Even some political leaders that do hold fast to 1947 Accession of J&K with India no doubt but still believes that J&K should retain her “own Constitution” and “own Flag” accuse India of unduly extending some provisions of the Indian Constitution to J&K and demand that laws that have been extended to J&K before 1957 or thereafter must be reversed. Many amongst them have remained part of governments in J&K and they and their parties have consented constitutionally according to provisions of Art 370 in and outside J&K legislature for extension or adoption of the Articles or Acts or Provisions that are now being dragged into controversies. It can not be overlooked that the way some of these people have been accusing India of eroding the autonomy of J&K as well as breaching upon the trust that the “Kashmiri” had rested on India has gone to the advantage of those who question the truth of the October 1947 Accession of J&K with India. So, Due to this separatists are so encouraged that when invited by Delhi, they plainly challenge the 1947 accession and they reject the offer. Had it not been so separatists would not have been so particularly drawing the first attentions of Delhi, so plainly challenging the 1947 accession and rejecting the offers for talks from the Governments; expressing so boldly and freely anti-India views in Seminars, rallies and press conferences even outside Kashmir Valley.
 Article 370- “Temporary “not “ Special”
 The *Article 370 of the Indian Constitution is not a special status provision as regards J&K, but it is a temporary provision with respect to the State of Jammu and Kashmir. This Article is temporary and has to go. The word temporary very lucidly conveys that those who drafted and accepted the Constitution of India made this provision hoping that the state of uncertainty and negotiations would end soon. Such message also flows from Article 370 (3) where it is said that ::Notwithstanding anything in the foregoing provisions of this Article, the President may, by public notification, declare that this Article shall cease to be operative or shall be operative only with such exceptions and modifications and from such date as he may specify: Provided that the recommendation of the Constituent Assembly of the State referred to in clause (2) shall be necessary before the President issues such a notification :

Since no constituent assembly has to stay permanently and hence using the term Constituent Assembly here indicates that Article 370 had to stay in its first form for a shorter period. Some people do argue that Article 370 can not be abrogated since now there is no Constituent Assembly. For argument sake, even this logic can be brushed aside since the J&K Constituent Assembly was also named as the Legislative Assembly under the Constitution of J&K 1996 amended in 2008 Samvat (discussed in detail in earlier chapters). So, the Legislative Assembly can perform the function in case of need arises. Article 368 of Indian Constitution talks of the procedures for amending the Constitution, maybe it could be of some help.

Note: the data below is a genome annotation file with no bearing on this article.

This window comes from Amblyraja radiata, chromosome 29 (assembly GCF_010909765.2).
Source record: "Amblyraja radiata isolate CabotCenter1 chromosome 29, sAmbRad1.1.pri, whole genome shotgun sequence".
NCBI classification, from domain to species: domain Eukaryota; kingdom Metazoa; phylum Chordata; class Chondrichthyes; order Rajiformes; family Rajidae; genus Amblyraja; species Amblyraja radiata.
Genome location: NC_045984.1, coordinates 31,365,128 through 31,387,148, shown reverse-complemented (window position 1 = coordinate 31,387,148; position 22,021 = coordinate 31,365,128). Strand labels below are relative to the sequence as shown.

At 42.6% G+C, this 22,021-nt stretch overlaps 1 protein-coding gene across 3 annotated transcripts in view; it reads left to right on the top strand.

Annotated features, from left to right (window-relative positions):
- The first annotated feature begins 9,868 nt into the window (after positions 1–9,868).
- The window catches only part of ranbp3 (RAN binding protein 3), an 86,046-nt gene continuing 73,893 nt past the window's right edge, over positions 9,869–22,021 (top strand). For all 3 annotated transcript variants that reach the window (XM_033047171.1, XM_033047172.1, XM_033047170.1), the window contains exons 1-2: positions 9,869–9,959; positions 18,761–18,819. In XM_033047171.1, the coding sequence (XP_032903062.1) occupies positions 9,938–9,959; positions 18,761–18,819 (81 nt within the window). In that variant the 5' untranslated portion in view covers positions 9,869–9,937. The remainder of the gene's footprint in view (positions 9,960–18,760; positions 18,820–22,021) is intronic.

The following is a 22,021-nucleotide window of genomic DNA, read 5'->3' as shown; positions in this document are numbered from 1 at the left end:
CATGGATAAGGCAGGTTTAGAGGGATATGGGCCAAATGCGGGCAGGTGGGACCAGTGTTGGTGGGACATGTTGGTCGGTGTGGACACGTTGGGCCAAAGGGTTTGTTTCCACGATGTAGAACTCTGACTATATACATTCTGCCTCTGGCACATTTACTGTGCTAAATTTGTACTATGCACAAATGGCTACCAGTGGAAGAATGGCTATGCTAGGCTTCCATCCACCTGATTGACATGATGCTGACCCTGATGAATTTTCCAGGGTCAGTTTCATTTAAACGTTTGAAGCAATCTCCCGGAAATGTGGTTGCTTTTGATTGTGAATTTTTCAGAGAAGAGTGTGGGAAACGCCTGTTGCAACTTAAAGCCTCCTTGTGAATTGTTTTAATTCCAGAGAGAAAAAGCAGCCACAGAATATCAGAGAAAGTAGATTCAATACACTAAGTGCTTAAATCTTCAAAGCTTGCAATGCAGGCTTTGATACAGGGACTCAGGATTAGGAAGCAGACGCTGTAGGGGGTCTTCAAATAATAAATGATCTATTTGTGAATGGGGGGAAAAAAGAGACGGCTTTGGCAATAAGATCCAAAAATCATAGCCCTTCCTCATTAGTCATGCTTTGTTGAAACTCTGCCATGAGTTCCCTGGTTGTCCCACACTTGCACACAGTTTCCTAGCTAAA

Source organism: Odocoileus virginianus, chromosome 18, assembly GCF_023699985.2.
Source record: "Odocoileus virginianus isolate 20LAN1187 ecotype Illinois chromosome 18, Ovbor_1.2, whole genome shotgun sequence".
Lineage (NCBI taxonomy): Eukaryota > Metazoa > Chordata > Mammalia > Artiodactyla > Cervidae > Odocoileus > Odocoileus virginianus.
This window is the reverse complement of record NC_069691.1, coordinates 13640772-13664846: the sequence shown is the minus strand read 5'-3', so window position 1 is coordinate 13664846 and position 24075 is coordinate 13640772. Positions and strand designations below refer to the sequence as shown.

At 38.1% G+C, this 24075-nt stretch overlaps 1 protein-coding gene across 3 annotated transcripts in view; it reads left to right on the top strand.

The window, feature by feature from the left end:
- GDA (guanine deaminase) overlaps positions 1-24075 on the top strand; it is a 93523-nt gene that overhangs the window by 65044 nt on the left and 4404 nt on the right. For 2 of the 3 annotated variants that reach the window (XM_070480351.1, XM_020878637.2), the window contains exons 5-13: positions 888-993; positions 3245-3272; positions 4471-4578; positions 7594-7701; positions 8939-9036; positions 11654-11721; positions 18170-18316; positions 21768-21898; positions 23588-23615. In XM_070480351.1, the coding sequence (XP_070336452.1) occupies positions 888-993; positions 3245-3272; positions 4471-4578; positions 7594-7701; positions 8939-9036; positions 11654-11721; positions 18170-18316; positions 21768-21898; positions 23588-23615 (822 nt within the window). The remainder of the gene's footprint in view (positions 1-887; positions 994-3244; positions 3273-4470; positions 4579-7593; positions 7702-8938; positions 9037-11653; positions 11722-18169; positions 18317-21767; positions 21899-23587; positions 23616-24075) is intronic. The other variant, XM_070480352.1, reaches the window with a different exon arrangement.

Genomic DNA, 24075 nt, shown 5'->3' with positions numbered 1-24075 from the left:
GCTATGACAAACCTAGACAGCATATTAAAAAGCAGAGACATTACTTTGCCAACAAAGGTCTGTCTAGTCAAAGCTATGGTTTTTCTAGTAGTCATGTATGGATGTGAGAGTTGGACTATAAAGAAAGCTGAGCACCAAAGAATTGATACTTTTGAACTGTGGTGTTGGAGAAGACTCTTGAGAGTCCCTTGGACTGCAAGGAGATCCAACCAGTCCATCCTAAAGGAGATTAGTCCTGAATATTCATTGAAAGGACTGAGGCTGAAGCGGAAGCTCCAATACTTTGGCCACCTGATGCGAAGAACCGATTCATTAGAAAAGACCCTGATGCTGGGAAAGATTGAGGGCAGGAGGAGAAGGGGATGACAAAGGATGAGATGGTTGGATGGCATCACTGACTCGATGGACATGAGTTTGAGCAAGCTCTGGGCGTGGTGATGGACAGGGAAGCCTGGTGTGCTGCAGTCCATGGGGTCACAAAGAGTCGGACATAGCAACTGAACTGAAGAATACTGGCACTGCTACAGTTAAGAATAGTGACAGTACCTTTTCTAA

In the earlier times, the people of other Indian states too did not that seriously care for J&K affairs, now with the passage of time, it may not be that easy to clear doubts in the minds of common man, particularly in Kashmir valley, simply by addressing only to the technicalities.

The facts and truth about the intentions of Delhi shall have to be carried to the common man to clear the confusions created that the separatists over the years; even to undo the concepts that have been cultivated by some “ mainstream” Indian leaders who believe that J&K is different than the other Indian States.

In the same way, the Constitution (Application to Jammu and Kashmir) Presidential order of 14th May 1954 too could be seen as a foundation for J&K Constitution. So someone could say that why should any Indian who is the Permanent Resident of J&K forego any special rights that the Indian Constitution extends to him? In case the people who are not for retention of Article 1370 or J&K holding separate Constitution attend to these aspects seriously, They may not be they succeed in motivating those Indians in J&K who are not ready to shed their “special” provision. There have been surely one disadvantage of Article 370 and that is, that some people have been using Article 370 as a symbol of separatism for wooing the innocent people away from the Bharat. Otherwise, also it would be in the overall interest of those who want to check those who have been and are promoting the separatist’s ideologies in the name of separate Flag and Constitution